when i ask this to my maths teacher he says that, you can't apply these rules when form of limit is changed like if 0/0 or 0*inf form converted into some other form then we can't apply these rules. I did not able to got it's reason can you tell me it's reason.

    what you say in last two lines. an you plz explain that once again.

    I have read first 2 pages in LCKurtz's pdf file. still not got answer of first one.
     
    Last edited: Sep 3, 2011
  7. Sep 3, 2011 #6
    I think I have found think like proof on this page. I understood all the thing at the third point.that goona sandwiched in x1 and x1+dx.

    however this proof uses definite integral as area to proof that definite integral is area.
    Let me say that this is wrong then we are using wrong thing and it gives one more wrong thing. that rule is just after point 1.
    hope you understood.
     
  8. Sep 3, 2011 #7

    LCKurtz

    User Avatar
    Science Advisor
    Homework Helper
    Gold Member

    The proof you are looking for is on pages 186-190. But as I said before, it is a bit much to be expect to be able to understand that proof if you have only had high-school mathematics courses.
     
  9. Sep 4, 2011 #8

    Stephen Tashi

    User Avatar
    Science Advisor

    One way to look at the matter is to say that the area under the curve is defined as the definite integral rather than say we can prove the definite integral is the area.

    Suppose we assume the formulas for the areas for simple figures such as rectangles and triangles are correct. If we are given a figure which can be exactly divided up into such figures, there is no doubt in our minds that we can compute its area. The total area is the sum of the areas of the simple figures. However, suppose we consider the area of a circle. It is not exactly divisible into non overlapping rectangles and triangles. The argument that the area of a circle if [itex] \pi r^2 [/itex] is based on looking at how the area of a large number of triangles that approximately conform to the shape of the circle becomes nearer and nearer [itex] \pi r^2 [/itex] as the number of triangles increases.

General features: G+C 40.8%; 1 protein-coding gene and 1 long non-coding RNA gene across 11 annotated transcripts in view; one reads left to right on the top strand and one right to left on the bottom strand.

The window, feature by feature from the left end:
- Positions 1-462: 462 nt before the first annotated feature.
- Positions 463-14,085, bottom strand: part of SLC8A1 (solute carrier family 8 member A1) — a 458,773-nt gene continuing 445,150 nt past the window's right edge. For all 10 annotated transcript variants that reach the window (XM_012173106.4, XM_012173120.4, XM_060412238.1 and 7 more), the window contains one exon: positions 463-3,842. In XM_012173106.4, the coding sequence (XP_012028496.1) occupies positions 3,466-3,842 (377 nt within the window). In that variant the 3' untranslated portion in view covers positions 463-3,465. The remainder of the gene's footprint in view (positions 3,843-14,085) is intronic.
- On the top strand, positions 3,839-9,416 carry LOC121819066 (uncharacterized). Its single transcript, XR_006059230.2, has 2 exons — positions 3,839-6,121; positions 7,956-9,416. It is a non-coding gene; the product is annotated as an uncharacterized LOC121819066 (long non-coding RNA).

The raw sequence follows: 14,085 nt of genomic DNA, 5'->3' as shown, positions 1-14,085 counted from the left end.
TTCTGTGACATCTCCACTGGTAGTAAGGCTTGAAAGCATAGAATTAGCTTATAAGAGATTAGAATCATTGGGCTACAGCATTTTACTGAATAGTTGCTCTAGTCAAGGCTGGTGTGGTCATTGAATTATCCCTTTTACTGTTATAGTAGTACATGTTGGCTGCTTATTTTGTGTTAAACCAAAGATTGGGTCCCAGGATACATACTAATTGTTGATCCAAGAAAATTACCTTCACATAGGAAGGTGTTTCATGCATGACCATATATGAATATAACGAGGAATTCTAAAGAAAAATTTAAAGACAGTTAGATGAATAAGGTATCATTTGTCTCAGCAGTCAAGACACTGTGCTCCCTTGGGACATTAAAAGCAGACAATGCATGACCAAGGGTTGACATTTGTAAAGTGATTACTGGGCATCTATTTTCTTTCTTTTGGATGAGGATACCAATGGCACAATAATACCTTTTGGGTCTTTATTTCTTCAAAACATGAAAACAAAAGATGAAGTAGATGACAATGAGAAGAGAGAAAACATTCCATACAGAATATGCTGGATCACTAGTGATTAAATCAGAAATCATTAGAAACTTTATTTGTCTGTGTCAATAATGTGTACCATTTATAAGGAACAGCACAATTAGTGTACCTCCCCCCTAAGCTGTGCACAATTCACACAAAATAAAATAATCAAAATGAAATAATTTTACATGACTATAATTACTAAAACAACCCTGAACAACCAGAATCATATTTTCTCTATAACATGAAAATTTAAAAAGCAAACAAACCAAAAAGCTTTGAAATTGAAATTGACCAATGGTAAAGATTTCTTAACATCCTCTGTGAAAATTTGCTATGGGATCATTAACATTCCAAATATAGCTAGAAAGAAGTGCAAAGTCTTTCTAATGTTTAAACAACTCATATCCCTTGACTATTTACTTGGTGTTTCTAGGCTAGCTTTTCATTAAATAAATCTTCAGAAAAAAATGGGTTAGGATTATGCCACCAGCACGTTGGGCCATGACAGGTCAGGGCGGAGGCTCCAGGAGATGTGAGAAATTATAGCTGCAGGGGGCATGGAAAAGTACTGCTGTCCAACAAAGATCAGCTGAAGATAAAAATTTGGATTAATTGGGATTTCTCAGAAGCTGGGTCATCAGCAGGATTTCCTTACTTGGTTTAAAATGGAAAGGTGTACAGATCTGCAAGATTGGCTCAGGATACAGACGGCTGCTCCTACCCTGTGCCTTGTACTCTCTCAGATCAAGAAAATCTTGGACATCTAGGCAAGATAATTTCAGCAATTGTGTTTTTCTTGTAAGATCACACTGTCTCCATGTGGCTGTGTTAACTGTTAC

One may take the view that the area of the circle existed before we discovered how to use the triangles to compute it. Or one may take take the view that it is the process of using the many triangles that defines what the area must be and proves that the area of a circle can be defined.

    You left out a factor of dx in that expression. Even with that factor, the two sides of that equation aren't exactly equal.

    On a graph of the curve, divide the interval from [itex] x_1 [/itex] to [itex] x_2 [/itex] in N equal intervals of size [itex] dx = \frac{(x_2 - x_1)}{N} [/itex]

    The points that are the endpoints of these intervals are [itex]\{x1. x1+dx,x1+2dx,...x_2\}[/itex]. Let each one of the these intervals be the base of the rectangle. Let the height of the rectangle be the function [itex] f [/itex] evaluated at the left endpoint of the interval. The sum of the areas of these rectangles is:
    [tex] f(x_1)dx + f(x+dx)dx + f(s + 2 dx)dx + ....f(x + (n-1)dx) dx [/tex] (So the sum doesn't include [itex] f(x_2) dx [/itex] like yours did.)

    You can factor out [itex] dx [/itex] from all the terms and get an expression resembling the one you wrote. The sum is not the exact area under the curve. The sum merely indicates an approximation to the area. The assertion of calculus is that as we use more and more intervals (make N larger and thus make dx smaller) the sum approaches the area under the curve. In the notation for the integral [itex] \int_{x_1}^{x_2} f(x) dx [/itex], the [itex] dx [/itex] no longer represents a number. It is just a reminder that [itex] x [/itex] is the independent variable.